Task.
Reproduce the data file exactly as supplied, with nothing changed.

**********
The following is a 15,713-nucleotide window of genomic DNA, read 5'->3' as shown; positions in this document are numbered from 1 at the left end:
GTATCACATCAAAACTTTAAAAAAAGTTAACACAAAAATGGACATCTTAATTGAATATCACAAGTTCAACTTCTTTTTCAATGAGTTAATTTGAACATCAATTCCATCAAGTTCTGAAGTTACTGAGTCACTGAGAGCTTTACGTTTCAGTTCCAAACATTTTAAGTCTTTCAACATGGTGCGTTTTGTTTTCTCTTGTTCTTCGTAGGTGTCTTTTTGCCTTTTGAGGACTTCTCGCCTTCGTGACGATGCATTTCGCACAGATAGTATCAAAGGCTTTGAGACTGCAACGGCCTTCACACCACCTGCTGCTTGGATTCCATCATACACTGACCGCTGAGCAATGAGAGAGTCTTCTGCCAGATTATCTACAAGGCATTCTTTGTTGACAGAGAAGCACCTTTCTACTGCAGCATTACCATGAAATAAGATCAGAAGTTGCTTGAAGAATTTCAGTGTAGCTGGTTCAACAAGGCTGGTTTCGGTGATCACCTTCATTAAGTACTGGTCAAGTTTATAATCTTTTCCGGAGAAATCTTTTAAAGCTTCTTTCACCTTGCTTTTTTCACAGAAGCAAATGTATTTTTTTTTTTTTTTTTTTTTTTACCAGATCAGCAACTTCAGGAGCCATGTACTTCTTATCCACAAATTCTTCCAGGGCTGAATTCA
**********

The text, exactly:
The following is a 15,713-nucleotide window of genomic DNA, read 5'->3' as shown; positions in this document are numbered from 1 at the left end:
GTATCACATCAAAACTTTAAAAAAAGTTAACACAAAAATGGACATCTTAATTGAATATCACAAGTTCAACTTCTTTTTCAATGAGTTAATTTGAACATCAATTCCATCAAGTTCTGAAGTTACTGAGTCACTGAGAGCTTTACGTTTCAGTTCCAAACATTTTAAGTCTTTCAACATGGTGCGTTTTGTTTTCTCTTGTTCTTCGTAGGTGTCTTTTTGCCTTTTGAGGACTTCTCGCCTTCGTGACGATGCATTTCGCACAGATAGTATCAAAGGCTTTGAGACTGCAACGGCCTTCACACCACCTGCTGCTTGGATTCCATCATACACTGACCGCTGAGCAATGAGAGAGTCTTCTGCCAGATTATCTACAAGGCATTCTTTGTTGACAGAGAAGCACCTTTCTACTGCAGCATTACCATGAAATAAGATCAGAAGTTGCTTGAAGAATTTCAGTGTAGCTGGTTCAACAAGGCTGGTTTCGGTGATCACCTTCATTAAGTACTGGTCAAGTTTATAATCTTTTCCGGAGAAATCTTTTAAAGCTTCTTTCACCTTGCTTTTTTCACAGAAGCAAATGTATTTTTTTTTTTTTTTTTTTTTTTACCAGATCAGCAACTTCAGGAGCCATGTACTTCTTATCCACAAATTCTTCCAGGGCTGAATTCA